TweedleDee & TweedleDumb
❝ Lawyers for former national security adviser Michael Flynn have told President Donald Trump’s legal team that they are no longer communicating with them about special counsel Robert Mueller’s investigation into Russian election interference.
The decision could be a sign that Flynn is moving to cooperate with Mueller’s investigation or negotiate a deal for himself. Flynn’s legal team communicated the decision this week, said a person familiar with the move…blah, blah, blah…
❝ In large criminal investigations, defense lawyers routinely share information with each other. But it can become unethical to continue such communication if one of the potential targets is looking to negotiate a deal with prosecutors…
❝ In addition to scrutinizing Flynn’s contacts with Russia during the transition and campaign, Mueller has been investigating the retired U.S. Army lieutenant general’s role in $530,000 worth of lobbying work his now-defunct firm performed for a Turkish businessman during the final months of the 2016 presidential campaign.
I guess becoming a pimp for one or another segment of the American Military-Industrial Complex like his peers wasn’t sufficiently rewarding.
Sweden is the best place in the world to be old and Afghanistan the worst, according to a UN-backed global study.
The Global AgeWatch Index examined the quality of life of the elderly in 91 countries…It warns that many countries do not have adequate support in place for their ageing populations.
By 2050, older people will outnumber children under 15 for the first time, with most of the elderly in developing countries, it said.
The Global AgeWatch Index was complied by the UN Population Fund and advocacy group HelpAge International, and released to mark the UN’s Day of Older Persons…Researchers used 13 different indicators – including income and employment, health provision, education, and environment – in what they said was the first study of kind to be conducted on a global scale.
The study’s authors say countries across the world face an ongoing challenge from the rapidly ageing global population…
While Sweden came top, and Afghanistan was placed last, the top 20 was dominated by countries from Western Europe and North America, along with Japan, Australia and Chile.
Wealth was not the only factor considered, and countries such as Sri Lanka, Bolivia and Mauritius were ranked above several richer nations.
The shake-out in studies like this most always are confounded by a nation’s expression – or lack thereof – of the value of it’s working population. Not only during productive years; but, as they withdraw from the workforces into retirement. Too many nations that look at the working class as just another cog in the wheel of profit are perfectly willing to cast aside wornout workers just like fully-depreciated machinery.
Download the complete report here.
Seventy generals in the Egyptian armed forces are to be retired, the government has announced.
The move comes weeks after President Mohammed Mursi replaced the defence minister and the chief of staff…However, six of the generals will keep their positions on the Supreme Council of the Armed Forces (SCAF).
Some analysts say Mr Mursi is asserting his authority over the army. There has so far been little adverse reaction from the military establishment.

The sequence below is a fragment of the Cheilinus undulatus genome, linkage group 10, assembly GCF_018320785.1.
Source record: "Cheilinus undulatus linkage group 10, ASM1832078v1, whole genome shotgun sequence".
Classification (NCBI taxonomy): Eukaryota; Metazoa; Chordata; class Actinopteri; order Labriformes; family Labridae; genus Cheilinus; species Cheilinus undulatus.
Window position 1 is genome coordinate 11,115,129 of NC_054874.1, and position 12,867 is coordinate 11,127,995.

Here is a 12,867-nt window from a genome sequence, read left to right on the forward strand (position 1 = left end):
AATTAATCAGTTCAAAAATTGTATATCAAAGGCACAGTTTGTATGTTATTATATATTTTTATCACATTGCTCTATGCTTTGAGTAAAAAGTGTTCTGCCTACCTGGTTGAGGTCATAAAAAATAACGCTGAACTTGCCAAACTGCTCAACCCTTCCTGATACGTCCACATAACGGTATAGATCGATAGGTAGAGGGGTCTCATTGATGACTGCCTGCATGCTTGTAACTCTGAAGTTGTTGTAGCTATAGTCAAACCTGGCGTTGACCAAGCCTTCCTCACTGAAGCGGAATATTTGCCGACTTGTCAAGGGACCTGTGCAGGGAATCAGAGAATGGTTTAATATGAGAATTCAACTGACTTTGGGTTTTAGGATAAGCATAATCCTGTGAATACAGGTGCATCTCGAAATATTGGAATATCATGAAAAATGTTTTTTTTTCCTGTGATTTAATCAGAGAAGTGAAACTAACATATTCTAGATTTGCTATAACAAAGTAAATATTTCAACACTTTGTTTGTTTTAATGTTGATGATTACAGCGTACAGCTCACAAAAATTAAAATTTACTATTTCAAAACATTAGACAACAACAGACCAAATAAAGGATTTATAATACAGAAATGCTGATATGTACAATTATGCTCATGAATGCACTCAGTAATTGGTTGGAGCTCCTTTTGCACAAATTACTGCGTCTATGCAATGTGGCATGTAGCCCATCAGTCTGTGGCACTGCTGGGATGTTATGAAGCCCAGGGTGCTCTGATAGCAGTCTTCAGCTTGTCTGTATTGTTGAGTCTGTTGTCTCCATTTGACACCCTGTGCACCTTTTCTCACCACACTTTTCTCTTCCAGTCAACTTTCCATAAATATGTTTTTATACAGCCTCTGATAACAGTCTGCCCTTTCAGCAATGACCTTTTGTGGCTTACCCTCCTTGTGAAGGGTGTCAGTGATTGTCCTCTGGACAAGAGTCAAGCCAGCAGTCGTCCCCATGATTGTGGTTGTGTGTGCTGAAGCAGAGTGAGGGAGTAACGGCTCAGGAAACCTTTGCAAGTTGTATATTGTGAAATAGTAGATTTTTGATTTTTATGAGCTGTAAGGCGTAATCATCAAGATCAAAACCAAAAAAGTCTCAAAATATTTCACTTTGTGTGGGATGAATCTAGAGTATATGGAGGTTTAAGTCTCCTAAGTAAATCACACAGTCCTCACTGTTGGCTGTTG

Defence Minister Gen Abdul Fattah al-Sisi, who was appointed in President Mursi’s military reshuffle last month, announced the changes…
In July, SCAF formally handed over power to Mr Mursi, Egypt’s first ever democratically elected president.
At the same time as the reshuffle, Mr Mursi issued a decree voiding an interim constitutional declaration from June that gave SCAF broad executive and legislative powers…
It’s a beginning. Not unusual – except in that it succeeded. The act speaks well for President Mursi and, hopefully, it speaks well for the generals who appear to have cooperated with the decision.
Nothing cynical about recognizing the number of times nations reaching out for democracy and liberty have been frustrated by generals who officially cooperate – and then takeover via military coup.
Daylife/Reuters Pictures used by permission
You get to know “this much”
Tony Blair made made a profit of at least £710,000 last year from a mysterious web of companies set up to further his business interests, it can be revealed.
The former prime minister’s companies also declared net assets of £2.2 million – four times what they were worth last year – suggesting Mr Blair’s “pulling power” is as strong as ever.
The profits, funnelled through an “opaque” and highly complex web of financial structures, was declared to Companies House as it closed for business for Christmas last week.
The money is believed to have come from his often controversial private work, including his six-figure speaking fees, his banking and insurance consultancies, including work for JP Morgan, and his pay from advising Middle Eastern and African regimes.
Mr Blair – who has made at least £20million since leaving Downing Street – has a commercial consultancy, called Tony Blair Associates, plus paid jobs advising a US bank and a Swiss insurer.
In addition, millions of pounds have passed through two parallel company structures, called Windrush Ventures and Firerush Ventures, in the last three years.
Mr Blair has so far refused to discuss what these financial structiures, centered on a pair of mysterious limited partnerships, are for…
The public declarations come in the wake of claims that Mr Blair is earning up to £100,000 for making guest appearance and was paid a reported £600,000 signing on fee by the prestigious Washington Speakers Bureau…
He is also said to have earned around £6 million in consultancy fees, including £500,000 a year from Zurich Financial Services, £2 million from JP Morgan, the investment bank, and another £1 million from the Kuwaiti Royal Family…